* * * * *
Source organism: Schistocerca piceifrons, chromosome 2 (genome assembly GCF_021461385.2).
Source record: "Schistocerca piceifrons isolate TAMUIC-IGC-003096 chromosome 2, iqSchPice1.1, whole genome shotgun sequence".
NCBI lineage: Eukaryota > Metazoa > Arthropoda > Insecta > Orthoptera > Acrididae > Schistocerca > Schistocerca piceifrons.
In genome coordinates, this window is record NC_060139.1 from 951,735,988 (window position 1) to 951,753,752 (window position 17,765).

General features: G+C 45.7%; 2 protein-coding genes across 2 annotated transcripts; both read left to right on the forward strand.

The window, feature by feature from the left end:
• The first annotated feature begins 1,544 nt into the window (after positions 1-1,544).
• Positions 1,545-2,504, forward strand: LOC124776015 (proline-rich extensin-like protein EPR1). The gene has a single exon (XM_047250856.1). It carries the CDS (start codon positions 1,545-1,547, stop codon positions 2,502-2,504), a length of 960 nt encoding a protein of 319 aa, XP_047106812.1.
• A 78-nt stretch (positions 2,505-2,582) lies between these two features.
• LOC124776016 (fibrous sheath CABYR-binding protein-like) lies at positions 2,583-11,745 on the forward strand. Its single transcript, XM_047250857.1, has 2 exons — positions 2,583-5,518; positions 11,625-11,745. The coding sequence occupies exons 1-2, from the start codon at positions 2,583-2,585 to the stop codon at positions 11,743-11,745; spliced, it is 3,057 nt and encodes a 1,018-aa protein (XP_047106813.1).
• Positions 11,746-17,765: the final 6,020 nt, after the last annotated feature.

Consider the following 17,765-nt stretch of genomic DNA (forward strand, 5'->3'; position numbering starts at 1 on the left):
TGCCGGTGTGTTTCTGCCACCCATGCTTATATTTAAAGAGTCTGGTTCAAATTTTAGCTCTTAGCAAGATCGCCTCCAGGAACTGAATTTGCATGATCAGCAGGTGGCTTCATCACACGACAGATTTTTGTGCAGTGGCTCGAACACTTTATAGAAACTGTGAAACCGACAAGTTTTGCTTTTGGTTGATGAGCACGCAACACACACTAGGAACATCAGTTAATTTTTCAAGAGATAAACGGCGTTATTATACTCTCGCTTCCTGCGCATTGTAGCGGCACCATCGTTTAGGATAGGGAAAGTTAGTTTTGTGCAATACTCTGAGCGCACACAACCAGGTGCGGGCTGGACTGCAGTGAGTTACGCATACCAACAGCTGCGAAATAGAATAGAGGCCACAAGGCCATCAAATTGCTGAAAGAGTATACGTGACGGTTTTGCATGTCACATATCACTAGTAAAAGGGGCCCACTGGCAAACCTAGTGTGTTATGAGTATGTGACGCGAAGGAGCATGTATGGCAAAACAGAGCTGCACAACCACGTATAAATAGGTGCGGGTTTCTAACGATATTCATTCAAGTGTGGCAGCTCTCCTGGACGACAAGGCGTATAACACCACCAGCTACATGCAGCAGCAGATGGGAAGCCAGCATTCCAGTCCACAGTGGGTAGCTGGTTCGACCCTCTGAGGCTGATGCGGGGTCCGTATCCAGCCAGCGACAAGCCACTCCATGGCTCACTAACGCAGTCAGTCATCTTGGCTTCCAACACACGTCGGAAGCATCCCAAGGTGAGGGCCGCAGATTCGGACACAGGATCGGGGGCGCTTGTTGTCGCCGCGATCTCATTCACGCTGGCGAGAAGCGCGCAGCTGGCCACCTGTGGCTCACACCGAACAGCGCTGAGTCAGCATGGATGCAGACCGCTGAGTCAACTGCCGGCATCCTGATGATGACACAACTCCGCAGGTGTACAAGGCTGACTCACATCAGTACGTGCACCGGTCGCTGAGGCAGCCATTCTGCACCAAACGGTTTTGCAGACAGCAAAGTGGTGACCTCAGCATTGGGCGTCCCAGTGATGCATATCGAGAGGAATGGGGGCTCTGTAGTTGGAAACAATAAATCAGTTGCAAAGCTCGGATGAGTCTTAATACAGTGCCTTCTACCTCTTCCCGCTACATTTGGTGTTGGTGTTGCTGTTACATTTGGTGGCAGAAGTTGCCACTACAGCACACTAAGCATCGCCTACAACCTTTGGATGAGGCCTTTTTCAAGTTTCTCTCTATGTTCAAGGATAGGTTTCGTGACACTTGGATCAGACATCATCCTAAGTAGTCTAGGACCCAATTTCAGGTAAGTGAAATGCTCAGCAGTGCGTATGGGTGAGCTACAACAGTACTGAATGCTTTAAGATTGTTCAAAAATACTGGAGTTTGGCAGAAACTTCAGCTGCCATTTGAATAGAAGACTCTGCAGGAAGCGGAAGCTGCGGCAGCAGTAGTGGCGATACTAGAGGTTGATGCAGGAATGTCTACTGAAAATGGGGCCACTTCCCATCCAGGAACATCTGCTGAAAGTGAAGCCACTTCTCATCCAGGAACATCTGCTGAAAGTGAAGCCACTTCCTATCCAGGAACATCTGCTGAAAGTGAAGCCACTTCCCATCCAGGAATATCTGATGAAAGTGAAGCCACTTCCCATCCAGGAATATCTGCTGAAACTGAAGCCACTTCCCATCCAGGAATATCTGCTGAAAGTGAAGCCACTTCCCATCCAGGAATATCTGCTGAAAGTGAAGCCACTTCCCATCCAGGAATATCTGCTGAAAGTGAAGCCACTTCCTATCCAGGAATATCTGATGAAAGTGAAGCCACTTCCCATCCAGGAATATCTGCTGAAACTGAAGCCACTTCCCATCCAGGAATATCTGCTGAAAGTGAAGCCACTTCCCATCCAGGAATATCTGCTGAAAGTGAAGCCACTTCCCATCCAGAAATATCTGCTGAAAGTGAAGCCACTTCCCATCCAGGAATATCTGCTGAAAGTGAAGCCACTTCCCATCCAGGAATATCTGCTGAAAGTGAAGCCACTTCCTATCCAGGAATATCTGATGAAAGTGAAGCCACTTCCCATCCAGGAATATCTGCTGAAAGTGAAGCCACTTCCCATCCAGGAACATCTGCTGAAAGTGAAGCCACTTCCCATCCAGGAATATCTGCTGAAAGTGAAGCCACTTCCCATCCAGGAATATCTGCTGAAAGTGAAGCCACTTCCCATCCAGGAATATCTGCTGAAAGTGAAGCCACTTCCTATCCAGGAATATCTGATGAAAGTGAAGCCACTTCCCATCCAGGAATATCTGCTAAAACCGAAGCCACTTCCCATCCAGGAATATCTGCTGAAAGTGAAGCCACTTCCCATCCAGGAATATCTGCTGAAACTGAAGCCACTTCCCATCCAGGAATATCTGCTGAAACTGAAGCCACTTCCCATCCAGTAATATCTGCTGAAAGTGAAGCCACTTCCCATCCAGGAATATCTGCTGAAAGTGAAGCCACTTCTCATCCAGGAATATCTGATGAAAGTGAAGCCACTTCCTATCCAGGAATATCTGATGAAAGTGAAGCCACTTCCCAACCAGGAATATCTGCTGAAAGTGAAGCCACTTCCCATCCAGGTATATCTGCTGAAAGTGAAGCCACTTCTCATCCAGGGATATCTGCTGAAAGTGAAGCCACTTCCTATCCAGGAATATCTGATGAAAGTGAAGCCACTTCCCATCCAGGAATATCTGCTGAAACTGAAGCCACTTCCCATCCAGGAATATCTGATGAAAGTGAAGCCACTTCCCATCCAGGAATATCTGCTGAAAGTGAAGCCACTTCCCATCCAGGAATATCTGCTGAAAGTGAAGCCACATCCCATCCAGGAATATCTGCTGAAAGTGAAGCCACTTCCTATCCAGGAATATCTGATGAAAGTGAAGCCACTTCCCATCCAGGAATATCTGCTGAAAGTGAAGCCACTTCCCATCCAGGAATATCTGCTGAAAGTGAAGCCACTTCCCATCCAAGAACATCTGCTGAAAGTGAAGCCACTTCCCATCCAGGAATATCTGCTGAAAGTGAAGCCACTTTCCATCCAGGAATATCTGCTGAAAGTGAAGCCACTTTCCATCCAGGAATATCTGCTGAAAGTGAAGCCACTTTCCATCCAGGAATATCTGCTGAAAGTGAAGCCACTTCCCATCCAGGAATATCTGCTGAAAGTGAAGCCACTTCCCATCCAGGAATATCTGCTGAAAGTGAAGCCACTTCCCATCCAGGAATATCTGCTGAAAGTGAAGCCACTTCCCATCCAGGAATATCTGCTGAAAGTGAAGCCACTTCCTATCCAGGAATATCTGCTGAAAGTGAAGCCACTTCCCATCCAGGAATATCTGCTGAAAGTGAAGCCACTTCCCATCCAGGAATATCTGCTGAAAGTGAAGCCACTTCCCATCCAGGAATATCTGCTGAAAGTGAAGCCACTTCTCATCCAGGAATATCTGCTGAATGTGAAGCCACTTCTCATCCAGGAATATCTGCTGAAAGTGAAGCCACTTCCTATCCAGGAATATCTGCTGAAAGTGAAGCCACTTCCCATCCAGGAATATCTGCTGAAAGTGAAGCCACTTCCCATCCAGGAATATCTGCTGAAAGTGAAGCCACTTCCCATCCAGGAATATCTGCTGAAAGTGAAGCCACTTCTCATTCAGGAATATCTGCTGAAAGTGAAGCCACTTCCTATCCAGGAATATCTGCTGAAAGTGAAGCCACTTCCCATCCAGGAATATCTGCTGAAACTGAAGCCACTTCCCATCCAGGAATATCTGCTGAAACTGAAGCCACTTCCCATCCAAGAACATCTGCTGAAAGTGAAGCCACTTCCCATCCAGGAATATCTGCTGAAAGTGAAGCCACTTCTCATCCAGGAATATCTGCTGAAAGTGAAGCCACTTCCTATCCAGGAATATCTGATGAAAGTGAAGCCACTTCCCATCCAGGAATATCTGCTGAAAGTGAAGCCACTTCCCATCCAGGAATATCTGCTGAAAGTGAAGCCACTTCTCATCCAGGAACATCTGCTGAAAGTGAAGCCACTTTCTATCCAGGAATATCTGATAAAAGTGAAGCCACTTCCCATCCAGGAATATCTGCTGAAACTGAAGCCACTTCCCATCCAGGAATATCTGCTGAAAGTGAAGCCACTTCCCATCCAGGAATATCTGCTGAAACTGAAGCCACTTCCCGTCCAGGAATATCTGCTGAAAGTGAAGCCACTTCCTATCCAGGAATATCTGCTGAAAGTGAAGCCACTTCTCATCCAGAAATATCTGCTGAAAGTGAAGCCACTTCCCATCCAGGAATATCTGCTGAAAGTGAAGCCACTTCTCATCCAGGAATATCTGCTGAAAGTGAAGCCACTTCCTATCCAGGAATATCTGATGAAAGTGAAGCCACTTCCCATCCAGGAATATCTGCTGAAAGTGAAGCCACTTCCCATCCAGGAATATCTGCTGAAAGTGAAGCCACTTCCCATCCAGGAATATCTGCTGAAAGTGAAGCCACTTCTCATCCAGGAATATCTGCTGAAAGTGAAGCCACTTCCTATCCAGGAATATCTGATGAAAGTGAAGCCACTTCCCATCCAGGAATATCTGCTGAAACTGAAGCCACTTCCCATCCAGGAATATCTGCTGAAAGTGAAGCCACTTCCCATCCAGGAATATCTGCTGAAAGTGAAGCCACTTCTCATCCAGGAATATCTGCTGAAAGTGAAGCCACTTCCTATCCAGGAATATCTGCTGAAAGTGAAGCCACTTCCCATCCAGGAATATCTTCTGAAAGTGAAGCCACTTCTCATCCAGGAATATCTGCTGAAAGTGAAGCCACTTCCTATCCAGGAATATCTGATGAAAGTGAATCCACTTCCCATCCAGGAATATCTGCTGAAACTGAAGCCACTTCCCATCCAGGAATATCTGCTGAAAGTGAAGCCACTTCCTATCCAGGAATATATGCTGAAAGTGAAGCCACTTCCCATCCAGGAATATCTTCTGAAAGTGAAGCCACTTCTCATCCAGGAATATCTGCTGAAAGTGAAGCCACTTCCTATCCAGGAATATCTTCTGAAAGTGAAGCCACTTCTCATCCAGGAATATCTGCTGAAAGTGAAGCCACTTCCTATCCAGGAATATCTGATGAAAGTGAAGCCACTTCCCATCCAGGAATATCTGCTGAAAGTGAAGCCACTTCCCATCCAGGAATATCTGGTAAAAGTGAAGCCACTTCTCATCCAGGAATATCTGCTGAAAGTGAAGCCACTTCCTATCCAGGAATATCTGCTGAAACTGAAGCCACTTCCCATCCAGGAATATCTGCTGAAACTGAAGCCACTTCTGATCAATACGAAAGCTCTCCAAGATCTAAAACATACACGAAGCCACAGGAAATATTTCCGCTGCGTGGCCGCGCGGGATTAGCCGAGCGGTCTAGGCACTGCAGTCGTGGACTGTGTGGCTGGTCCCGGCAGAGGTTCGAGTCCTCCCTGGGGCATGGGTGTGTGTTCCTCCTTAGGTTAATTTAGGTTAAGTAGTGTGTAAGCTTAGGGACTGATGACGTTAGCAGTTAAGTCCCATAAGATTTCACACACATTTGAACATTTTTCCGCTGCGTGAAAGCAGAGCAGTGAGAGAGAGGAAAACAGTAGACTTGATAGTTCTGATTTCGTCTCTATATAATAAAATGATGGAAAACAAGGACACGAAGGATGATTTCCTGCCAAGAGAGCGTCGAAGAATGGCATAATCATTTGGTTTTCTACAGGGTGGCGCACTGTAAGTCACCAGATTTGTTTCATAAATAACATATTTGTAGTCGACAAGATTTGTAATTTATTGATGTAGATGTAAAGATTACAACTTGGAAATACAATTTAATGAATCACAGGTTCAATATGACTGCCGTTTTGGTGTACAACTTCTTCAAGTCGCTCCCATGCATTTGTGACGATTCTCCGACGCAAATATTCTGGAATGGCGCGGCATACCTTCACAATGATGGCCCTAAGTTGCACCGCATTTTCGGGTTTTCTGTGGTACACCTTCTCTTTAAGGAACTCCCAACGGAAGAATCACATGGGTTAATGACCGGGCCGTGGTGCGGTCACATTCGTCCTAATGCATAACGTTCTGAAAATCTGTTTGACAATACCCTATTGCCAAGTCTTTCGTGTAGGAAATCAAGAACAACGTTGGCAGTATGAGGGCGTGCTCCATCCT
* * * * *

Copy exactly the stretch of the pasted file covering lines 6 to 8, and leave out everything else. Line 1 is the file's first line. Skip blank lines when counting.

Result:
The window, feature by feature from the left end:
• The first annotated feature begins 1,544 nt into the window (after positions 1-1,544).
• Positions 1,545-2,504, forward strand: LOC124776015 (proline-rich extensin-like protein EPR1). The gene has a single exon (XM_047250856.1). It carries the CDS (start codon positions 1,545-1,547, stop codon positions 2,502-2,504), a length of 960 nt encoding a protein of 319 aa, XP_047106812.1.